Penn may have been the host of its matchup with Princeton Saturday, but it was the Tigers who made themselves at home at the Palestra.
The Tigers, fueled by Ryan Schweiger’s career-high 27 points, defeated the Quakers 78-64 in their first meeting of the year. The two teams will meet again on Friday at Jadwin Gym. The Quakers will need to make several adjustments to walk away victorious. Here are the keys to victory for both teams.
Controlling the paint
When it comes to divisional play, a strong start to the game is quite essential. The Tigers started off strong and never looked back. This success came from controlling the paint, as the Tigers relied on post-ups and cuts. Of the Tigers’ 77 possessions, 30 were post-ups and cuts (38.9%).
Additionally, Princeton netted a season-high 52 points in the paint on 62.8% shooting for two-point field goals. On the other hand, the Quakers missed 25 of their 48 two-point field goals (made 47.9%). The Tigers controlled the paint all throughout the game, on both ends of the floor, and will need to continue doing so to have similar success on Friday.
For the Tigers, this success will begin with Richmond Aririguzoh. Aririguzoh on Saturday dominated the paint and the boards, scoring 15 points and gathering 14 rebounds. More importantly, he shut down the Quakers’ interior offense, only allowing 2-for-12 (16.7%) shooting on defense.
For the Quakers, they will need a better showing from senior AJ Brodeur. Brodeur had a rough day from the field, shooting 5-for-16 (31.3%). Brodeur will need to score in double figures and challenge Aririguzoh on both ends of the court.
Limiting turnovers and offensive rebounds
Although the Tigers won the game on Saturday, they allowed 11 offensive rebounds and turned the ball over 12 times. Alternatively, the Quakers only allowed five offensive rebounds and turned the ball over seven times. Following turnovers and offensive rebounds, Penn outscored Princeton 25-11. In a game in which Penn missed a lot of easy shots inside and couldn’t find their rhythm outside, these turnovers and offensive rebounds kept them in the game. Come Friday, Princeton will need to reduce these opportunities by taking control of the ball and securing boards. For Penn, this was one of the only encouraging signs in Saturday’s loss; the Quakers committed a season-low seven turnovers. They will need a similar performance in Friday’s meeting if they want to win.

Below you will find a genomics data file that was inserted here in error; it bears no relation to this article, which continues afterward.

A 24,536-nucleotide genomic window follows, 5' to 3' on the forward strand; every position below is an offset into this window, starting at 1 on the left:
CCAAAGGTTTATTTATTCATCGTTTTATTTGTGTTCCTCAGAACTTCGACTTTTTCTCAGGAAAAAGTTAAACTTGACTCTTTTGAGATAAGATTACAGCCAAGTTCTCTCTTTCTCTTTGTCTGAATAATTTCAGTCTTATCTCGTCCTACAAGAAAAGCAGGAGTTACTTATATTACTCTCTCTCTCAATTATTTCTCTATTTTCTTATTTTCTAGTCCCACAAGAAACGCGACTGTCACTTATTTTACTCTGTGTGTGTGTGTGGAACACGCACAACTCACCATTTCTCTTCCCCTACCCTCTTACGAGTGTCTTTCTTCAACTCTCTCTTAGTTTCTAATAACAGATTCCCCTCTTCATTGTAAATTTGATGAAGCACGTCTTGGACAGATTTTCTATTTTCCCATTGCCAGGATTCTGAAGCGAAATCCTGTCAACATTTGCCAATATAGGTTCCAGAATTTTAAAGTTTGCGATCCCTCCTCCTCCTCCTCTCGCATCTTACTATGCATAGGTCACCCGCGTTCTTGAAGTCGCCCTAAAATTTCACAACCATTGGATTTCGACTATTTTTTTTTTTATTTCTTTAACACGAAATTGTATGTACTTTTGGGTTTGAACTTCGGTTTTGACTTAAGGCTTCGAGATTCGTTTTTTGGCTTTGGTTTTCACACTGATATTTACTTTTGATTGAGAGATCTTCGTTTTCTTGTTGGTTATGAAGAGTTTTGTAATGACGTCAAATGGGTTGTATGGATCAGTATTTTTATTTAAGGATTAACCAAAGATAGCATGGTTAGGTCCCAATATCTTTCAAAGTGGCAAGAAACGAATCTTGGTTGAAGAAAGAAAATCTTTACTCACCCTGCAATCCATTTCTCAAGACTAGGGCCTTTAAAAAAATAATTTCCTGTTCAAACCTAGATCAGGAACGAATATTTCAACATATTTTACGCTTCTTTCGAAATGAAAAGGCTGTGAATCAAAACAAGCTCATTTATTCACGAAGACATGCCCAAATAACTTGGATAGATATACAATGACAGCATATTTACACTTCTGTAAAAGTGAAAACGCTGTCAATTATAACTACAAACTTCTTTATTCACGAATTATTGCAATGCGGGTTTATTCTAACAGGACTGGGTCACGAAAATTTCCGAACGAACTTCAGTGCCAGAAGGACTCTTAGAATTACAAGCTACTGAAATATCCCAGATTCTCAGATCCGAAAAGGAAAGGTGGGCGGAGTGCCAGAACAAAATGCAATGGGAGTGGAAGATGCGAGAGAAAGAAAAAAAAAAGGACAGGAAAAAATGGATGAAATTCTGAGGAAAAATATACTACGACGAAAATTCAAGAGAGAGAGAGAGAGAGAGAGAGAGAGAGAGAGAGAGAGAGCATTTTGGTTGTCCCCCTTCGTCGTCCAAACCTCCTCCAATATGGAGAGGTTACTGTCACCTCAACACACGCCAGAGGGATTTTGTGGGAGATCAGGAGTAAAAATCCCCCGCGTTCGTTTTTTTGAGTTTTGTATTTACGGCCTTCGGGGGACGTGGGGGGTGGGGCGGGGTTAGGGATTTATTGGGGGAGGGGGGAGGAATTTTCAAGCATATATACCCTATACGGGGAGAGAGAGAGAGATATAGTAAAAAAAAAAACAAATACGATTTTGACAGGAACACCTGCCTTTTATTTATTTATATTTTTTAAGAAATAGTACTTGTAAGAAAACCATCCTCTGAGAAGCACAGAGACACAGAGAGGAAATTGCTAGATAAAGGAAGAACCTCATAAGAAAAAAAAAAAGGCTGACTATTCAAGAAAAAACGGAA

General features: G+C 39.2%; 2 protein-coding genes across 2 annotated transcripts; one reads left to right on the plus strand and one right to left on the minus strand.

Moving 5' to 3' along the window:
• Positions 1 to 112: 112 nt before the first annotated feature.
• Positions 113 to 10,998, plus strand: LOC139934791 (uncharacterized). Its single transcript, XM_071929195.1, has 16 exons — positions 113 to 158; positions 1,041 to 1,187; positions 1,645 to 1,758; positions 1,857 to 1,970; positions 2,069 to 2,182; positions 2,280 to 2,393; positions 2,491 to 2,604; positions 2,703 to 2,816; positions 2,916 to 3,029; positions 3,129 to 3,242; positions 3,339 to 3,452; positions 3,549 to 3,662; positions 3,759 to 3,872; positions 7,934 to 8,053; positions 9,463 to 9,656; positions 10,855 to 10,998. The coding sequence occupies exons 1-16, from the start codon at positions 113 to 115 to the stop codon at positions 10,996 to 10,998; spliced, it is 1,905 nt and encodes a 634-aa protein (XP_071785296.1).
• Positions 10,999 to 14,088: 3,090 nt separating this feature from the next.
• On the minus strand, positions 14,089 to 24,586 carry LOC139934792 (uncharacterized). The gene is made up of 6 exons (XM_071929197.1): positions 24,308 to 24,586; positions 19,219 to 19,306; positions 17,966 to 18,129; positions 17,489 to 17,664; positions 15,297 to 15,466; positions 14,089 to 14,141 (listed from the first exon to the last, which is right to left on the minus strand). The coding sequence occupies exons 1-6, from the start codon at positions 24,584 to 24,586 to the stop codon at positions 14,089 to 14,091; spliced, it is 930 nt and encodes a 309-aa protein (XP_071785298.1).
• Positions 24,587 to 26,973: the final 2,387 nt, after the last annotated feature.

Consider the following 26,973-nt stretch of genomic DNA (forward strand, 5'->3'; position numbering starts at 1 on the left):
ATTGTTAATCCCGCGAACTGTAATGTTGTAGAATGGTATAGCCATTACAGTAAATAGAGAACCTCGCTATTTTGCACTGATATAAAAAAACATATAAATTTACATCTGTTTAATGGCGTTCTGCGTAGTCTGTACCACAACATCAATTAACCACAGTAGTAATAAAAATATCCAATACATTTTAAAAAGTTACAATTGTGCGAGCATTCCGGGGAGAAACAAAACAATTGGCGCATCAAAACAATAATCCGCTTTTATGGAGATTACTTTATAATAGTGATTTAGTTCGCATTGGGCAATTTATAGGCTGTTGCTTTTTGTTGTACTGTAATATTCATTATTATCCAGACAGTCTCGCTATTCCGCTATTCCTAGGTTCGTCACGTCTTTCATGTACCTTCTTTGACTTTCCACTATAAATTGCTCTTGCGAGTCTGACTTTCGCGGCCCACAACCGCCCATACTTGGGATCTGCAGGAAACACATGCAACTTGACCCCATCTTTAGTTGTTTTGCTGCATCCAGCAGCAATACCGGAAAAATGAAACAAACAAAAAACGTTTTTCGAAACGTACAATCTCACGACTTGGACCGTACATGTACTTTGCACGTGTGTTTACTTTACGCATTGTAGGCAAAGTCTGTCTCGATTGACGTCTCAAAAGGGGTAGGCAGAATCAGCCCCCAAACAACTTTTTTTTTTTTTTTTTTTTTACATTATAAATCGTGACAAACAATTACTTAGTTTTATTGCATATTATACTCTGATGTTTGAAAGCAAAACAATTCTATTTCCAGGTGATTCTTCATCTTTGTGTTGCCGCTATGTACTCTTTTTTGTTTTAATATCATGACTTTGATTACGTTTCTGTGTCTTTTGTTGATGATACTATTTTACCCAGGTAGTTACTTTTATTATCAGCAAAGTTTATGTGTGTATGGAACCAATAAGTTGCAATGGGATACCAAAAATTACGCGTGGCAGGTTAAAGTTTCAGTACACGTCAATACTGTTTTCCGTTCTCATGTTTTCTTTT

Penn lives by the three and dies by the three. Penn had a hard time finding any rhythm offensively Saturday. Coming into the game, the Quakers led the Ivy League in field goal percentage (47%) and had reached double figures in three-point field goals in seven of the last eight games. In a game where they took a season-high 71 shots, they shot a season-low 36.6% and only shot 3-for-23 (13%, also a season low) behind the arc. On the flip side, Princeton took fewer shots than any other Penn opponent this season (54) and also hit an opponent-low two treys.
For repeated success, Princeton will need Jaelin Llewellyn and Ryan Schwieger to be as efficient as they were on Saturday. Although Penn limited Princeton’s three-point game to 2-11 (18.2%), Llewellyn (18 points), and Schwieger (27), both dropped double-digit numbers. If Schwieger replicates his success on Friday, Penn will have a hard time walking away with the win.
Penn’s perimeter shooters will need to find a rhythm and cannot go cold from beyond the arc. The Red & Blue rely heavily on the three-ball and averaged 10.6 made three-pointers per game going into the contest. However, Princeton was aware and did not let Penn get into a shooting rhythm. Penn must need to find their rhythm and need consistency from seniors Ryan Betley and Devon Goodman, as well as freshmen Jordan Dingle and Max Martz.